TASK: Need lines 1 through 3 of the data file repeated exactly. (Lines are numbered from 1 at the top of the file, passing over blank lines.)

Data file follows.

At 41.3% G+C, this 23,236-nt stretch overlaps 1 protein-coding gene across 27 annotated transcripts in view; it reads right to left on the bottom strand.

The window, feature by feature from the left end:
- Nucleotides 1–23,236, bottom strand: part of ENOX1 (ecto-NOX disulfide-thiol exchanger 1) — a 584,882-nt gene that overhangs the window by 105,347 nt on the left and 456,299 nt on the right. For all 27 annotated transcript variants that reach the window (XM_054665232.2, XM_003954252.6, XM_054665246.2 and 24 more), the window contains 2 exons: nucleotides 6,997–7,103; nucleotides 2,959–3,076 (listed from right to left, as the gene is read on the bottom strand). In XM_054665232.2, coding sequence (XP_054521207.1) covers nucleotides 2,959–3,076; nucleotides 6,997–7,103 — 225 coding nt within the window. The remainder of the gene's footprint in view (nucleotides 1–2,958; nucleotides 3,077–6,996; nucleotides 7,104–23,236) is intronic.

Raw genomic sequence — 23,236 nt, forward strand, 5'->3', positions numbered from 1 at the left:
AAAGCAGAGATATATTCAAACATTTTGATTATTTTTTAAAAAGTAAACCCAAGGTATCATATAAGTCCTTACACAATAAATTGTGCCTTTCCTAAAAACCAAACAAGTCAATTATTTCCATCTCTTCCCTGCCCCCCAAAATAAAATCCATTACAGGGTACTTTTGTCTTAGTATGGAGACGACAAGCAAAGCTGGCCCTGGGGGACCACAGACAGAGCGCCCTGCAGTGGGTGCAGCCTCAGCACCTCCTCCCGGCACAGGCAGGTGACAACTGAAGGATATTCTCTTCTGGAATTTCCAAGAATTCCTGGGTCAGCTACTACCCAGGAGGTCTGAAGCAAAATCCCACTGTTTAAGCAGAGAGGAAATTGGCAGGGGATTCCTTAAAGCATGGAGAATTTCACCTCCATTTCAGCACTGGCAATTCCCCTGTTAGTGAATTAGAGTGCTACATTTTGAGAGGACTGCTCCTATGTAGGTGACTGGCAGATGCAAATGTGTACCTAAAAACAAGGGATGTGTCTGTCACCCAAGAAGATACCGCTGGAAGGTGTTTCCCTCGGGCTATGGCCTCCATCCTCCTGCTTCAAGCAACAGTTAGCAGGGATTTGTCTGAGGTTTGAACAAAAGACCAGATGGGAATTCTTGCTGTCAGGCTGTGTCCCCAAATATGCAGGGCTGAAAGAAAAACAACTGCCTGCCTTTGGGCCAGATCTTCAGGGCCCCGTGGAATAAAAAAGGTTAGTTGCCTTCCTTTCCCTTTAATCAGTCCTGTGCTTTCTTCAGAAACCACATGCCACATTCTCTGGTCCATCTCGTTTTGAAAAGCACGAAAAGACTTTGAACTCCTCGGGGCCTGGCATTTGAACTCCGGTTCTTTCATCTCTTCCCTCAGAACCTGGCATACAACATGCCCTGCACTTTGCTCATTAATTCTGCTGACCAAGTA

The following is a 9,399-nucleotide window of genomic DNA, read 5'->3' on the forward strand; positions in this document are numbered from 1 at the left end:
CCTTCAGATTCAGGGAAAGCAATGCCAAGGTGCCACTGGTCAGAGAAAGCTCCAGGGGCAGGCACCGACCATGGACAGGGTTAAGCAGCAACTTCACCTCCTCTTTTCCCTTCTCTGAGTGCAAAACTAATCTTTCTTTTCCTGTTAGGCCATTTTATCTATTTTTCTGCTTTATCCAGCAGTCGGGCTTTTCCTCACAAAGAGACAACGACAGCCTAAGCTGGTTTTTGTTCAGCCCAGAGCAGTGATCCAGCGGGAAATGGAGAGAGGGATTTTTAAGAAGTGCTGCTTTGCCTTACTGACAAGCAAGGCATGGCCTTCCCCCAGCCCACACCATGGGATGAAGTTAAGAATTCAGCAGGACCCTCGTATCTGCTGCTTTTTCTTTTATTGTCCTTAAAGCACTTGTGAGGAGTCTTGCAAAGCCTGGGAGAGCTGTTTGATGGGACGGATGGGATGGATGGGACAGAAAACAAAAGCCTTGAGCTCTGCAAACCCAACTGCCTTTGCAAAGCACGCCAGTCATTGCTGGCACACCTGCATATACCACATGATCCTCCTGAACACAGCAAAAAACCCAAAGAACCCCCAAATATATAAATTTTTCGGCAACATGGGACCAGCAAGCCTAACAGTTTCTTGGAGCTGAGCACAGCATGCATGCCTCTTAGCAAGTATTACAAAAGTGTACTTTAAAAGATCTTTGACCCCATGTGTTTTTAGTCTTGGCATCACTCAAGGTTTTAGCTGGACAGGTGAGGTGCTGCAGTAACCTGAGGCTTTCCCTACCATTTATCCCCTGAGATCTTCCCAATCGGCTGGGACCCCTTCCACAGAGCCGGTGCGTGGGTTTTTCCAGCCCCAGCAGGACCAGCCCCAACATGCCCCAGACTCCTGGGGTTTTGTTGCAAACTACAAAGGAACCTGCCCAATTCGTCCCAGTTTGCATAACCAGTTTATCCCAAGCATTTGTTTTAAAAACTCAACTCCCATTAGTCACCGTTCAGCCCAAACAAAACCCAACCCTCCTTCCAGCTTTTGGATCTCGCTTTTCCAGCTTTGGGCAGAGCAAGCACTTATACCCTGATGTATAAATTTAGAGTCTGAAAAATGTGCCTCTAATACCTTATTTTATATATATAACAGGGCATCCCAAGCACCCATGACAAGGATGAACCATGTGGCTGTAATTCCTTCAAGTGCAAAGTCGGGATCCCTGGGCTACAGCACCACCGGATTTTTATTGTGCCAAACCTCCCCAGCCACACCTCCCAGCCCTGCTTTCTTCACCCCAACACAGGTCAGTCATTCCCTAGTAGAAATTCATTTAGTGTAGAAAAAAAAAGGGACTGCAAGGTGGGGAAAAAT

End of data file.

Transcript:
At 41.3% G+C, this 23,236-nt stretch overlaps 1 protein-coding gene across 27 annotated transcripts in view; it reads right to left on the bottom strand.

The window, feature by feature from the left end:
- Nucleotides 1–23,236, bottom strand: part of ENOX1 (ecto-NOX disulfide-thiol exchanger 1) — a 584,882-nt gene that overhangs the window by 105,347 nt on the left and 456,299 nt on the right. For all 27 annotated transcript variants that reach the window (XM_054665232.2, XM_003954252.6, XM_054665246.2 and 24 more), the window contains 2 exons: nucleotides 6,997–7,103; nucleotides 2,959–3,076 (listed from right to left, as the gene is read on the bottom strand). In XM_054665232.2, coding sequence (XP_054521207.1) covers nucleotides 2,959–3,076; nucleotides 6,997–7,103 — 225 coding nt within the window. The remainder of the gene's footprint in view (nucleotides 1–2,958; nucleotides 3,077–6,996; nucleotides 7,104–23,236) is intronic.